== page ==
Impose Time Limits for Child Care Services. The Legislature also could consider instituting a cap on the number of years a family can receive subsidized child care services. Similar to the option of imposing time limits for CalWORKs cash assistance, the state could institute a cap on the total number of years each family can receive subsidized child care. In the short–term, the state would generate savings by eliminating funding for slots currently used by families who have been receiving care for many years. In the long–term, instituting a cap would allow limited resources to serve a greater number of families, as slots would "turn over" more often. However, given the limitations of existing data, it is unclear whether this change could take effect immediately because it may be difficult to ascertain how long currently served families already have received services. (Data may be easier to obtain for families who have received care through the CalWORKs system.) We estimate that a time limit of six years ultimately could generate at least $100 million in annual savings.

Interaction of Different Proposals Will Affect Amount of Overall Savings. The savings estimates provided in Figure 15 assume the policy changes are implemented in isolation. Adopting multiple policy changes simultaneously would have interactive effects that could alter the amount of savings generated from each option. For example, were the Legislature to lower income eligibility to 200 percent of FPL, it would have eliminated eligibility for most of the families that currently pay the bulk of family fees, so a simultaneous increase to family fee levels no longer would generate as much savings. These interactive effects need to be taken into account when estimating the total savings associated with any particular package of changes.

Restructuring Child Care System

Governor's Proposal

Begins Restructuring in 2012–13 by Consolidating Some Funding, Eliminating Some Program Distinctions. In 2012–13, the Governor proposes to combine CalWORKs Stage 2 and Stage 3 funding with non–CalWORKs AP funding into one voucher–based block grant to be administered locally by AP agencies. First priority for vouchers would be for families receiving cash assistance through CalWORKs (in either the Basic or Plus program). Eligible working poor families not participating in CalWORKs also could apply to an AP agency for subsidized child care vouchers and be served to the extent the agency still has funding available after accommodating cash–aided families. (Remaining funding for vouchers would be prioritized for the lowest income eligible families.) As under current law, CWDs would continue to administer child care for families just entering the CalWORKs program (comparable to the existing Stage 1 program), and CDE would continue to contract directly with Title 5 centers for non–CalWORKs care in the CSPP, GCC, Migrant, and Severely Handicapped programs. Eligibility for child care services would be contingent on families meeting the Governor's stricter work and income requirements. (The part–day preschool program would be subject to the lower income eligibility threshold but, as under current law, parents would not have to work or show need to receive services.)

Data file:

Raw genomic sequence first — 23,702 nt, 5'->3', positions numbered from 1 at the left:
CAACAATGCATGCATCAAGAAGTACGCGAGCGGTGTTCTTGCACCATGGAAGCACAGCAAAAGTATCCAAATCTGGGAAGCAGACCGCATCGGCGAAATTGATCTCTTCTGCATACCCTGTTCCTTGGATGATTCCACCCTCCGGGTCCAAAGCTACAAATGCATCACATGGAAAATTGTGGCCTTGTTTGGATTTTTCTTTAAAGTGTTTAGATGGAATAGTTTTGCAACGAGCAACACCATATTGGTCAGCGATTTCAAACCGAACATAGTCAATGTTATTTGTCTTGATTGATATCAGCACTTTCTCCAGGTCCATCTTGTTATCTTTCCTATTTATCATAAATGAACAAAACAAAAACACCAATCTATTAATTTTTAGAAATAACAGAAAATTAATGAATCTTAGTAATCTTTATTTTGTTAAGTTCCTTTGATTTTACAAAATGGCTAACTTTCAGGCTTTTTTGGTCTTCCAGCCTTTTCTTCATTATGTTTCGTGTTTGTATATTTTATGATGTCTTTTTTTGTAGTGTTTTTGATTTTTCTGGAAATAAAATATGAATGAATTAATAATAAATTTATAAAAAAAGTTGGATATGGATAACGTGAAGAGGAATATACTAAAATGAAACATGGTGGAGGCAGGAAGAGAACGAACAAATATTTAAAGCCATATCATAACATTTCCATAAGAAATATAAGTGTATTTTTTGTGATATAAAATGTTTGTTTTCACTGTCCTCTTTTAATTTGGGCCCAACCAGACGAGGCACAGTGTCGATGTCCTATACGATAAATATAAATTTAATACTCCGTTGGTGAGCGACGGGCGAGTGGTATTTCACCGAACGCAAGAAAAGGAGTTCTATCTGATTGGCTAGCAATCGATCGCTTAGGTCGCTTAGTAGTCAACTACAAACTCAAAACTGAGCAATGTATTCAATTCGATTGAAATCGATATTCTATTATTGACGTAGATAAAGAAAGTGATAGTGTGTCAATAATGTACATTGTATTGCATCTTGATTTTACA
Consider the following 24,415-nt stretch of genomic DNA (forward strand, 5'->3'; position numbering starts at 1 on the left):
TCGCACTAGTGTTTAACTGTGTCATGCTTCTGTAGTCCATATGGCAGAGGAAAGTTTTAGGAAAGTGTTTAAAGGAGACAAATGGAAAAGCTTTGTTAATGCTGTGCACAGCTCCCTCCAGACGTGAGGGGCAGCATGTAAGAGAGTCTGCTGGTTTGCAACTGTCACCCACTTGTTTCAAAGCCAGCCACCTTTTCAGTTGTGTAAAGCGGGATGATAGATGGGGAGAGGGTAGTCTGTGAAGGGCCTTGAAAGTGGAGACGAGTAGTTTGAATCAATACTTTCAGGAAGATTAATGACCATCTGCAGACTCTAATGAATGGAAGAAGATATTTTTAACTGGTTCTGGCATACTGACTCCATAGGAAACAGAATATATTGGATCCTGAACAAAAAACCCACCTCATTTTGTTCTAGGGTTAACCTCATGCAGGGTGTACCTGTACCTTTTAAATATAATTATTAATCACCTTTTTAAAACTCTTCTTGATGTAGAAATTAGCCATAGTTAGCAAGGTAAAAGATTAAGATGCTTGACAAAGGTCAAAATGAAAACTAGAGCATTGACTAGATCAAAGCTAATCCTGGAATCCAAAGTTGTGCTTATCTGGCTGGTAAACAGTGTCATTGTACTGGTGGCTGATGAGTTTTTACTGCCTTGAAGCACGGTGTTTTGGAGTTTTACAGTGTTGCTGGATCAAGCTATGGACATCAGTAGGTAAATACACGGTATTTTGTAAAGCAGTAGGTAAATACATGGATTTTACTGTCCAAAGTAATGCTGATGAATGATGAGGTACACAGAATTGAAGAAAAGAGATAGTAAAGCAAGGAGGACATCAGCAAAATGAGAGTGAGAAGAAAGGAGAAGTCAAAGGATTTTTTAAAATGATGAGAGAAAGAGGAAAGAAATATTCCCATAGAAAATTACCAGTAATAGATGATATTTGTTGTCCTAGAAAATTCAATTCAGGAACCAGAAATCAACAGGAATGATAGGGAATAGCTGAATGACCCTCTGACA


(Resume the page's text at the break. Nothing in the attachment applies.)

Shifts Child Care Administration to DSS and CWDs in 2013–14. Beginning in 2013–14, the Governor would collapse all remaining child care programs into one voucher–based program to be administered locally by CWDs. (The proposal includes $35 million for CWDs in 2012–13 to begin preparing for this shift.) The state no longer would contract directly with AP agencies or Title 5 child care centers. (Local CWDs could choose to subcontract with AP agencies to administer child care vouchers, as many do now for the CalWORKs Stage 1 program.) The CDE would continue to administer the part–day/part–year preschool program currently funded with Proposition 98 funds but no longer would oversee any child care services. All child care monies—including both state General Fund and the federal child care block grant—would be appropriated to DSS to allocate to local CWDs. Families meeting work requirements and receiving cash assistance would continue to have first priority for receiving child care.

Shifts Administration of Federally Required Quality Improvement Activities. As a condition of receiving federal child care block grant funds, the state must spend a certain amount on quality improvement activities. In 2011–12 the state is spending $72 million on 27 applicable projects, including professional development, stipends for child care providers that pursue additional education, and activities related to health and safety. Some of these projects—including the 60 Resource and Referral agencies operating across the state—are specified in the annual budget act, and some have been selected by CDE in consultation with stakeholders. Because the Governor's plan would shift all program administration and funding—including the federal child care grant—to DSS beginning in 2013–14, DSS would then assume responsibility for reviewing and potentially revising the state's approach to spending these quality improvement funds. During the transition in 2012–13, the Governor would have DSS and CDE jointly develop a spending plan, to be approved by the Department of Finance.